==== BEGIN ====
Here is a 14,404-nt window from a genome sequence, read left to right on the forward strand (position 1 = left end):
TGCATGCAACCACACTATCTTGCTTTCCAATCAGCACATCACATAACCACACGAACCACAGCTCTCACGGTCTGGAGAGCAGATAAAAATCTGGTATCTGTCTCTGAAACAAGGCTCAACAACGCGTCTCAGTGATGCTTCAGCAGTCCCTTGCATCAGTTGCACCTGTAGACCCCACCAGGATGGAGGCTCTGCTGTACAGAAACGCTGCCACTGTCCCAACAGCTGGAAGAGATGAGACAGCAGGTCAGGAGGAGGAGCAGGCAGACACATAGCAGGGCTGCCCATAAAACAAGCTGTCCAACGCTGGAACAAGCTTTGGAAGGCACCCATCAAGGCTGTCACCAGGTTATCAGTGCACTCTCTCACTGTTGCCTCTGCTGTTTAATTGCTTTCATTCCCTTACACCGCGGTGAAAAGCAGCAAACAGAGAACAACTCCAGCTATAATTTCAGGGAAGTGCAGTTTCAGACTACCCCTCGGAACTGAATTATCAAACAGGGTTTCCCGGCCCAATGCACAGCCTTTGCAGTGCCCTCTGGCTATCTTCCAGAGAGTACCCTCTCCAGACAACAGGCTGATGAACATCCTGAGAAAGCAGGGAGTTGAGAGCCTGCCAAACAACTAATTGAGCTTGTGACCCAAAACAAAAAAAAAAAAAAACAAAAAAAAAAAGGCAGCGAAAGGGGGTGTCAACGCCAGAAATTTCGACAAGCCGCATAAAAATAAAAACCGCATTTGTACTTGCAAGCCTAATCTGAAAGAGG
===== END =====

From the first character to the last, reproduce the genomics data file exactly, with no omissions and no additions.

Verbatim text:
Here is a 14,404-nt window from a genome sequence, read left to right on the forward strand (position 1 = left end):
TGCATGCAACCACACTATCTTGCTTTCCAATCAGCACATCACATAACCACACGAACCACAGCTCTCACGGTCTGGAGAGCAGATAAAAATCTGGTATCTGTCTCTGAAACAAGGCTCAACAACGCGTCTCAGTGATGCTTCAGCAGTCCCTTGCATCAGTTGCACCTGTAGACCCCACCAGGATGGAGGCTCTGCTGTACAGAAACGCTGCCACTGTCCCAACAGCTGGAAGAGATGAGACAGCAGGTCAGGAGGAGGAGCAGGCAGACACATAGCAGGGCTGCCCATAAAACAAGCTGTCCAACGCTGGAACAAGCTTTGGAAGGCACCCATCAAGGCTGTCACCAGGTTATCAGTGCACTCTCTCACTGTTGCCTCTGCTGTTTAATTGCTTTCATTCCCTTACACCGCGGTGAAAAGCAGCAAACAGAGAACAACTCCAGCTATAATTTCAGGGAAGTGCAGTTTCAGACTACCCCTCGGAACTGAATTATCAAACAGGGTTTCCCGGCCCAATGCACAGCCTTTGCAGTGCCCTCTGGCTATCTTCCAGAGAGTACCCTCTCCAGACAACAGGCTGATGAACATCCTGAGAAAGCAGGGAGTTGAGAGCCTGCCAAACAACTAATTGAGCTTGTGACCCAAAACAAAAAAAAAAAAAAACAAAAAAAAAAAGGCAGCGAAAGGGGGTGTCAACGCCAGAAATTTCGACAAGCCGCATAAAAATAAAAACCGCATTTGTACTTGCAAGCCTAATCTGAAAGAGG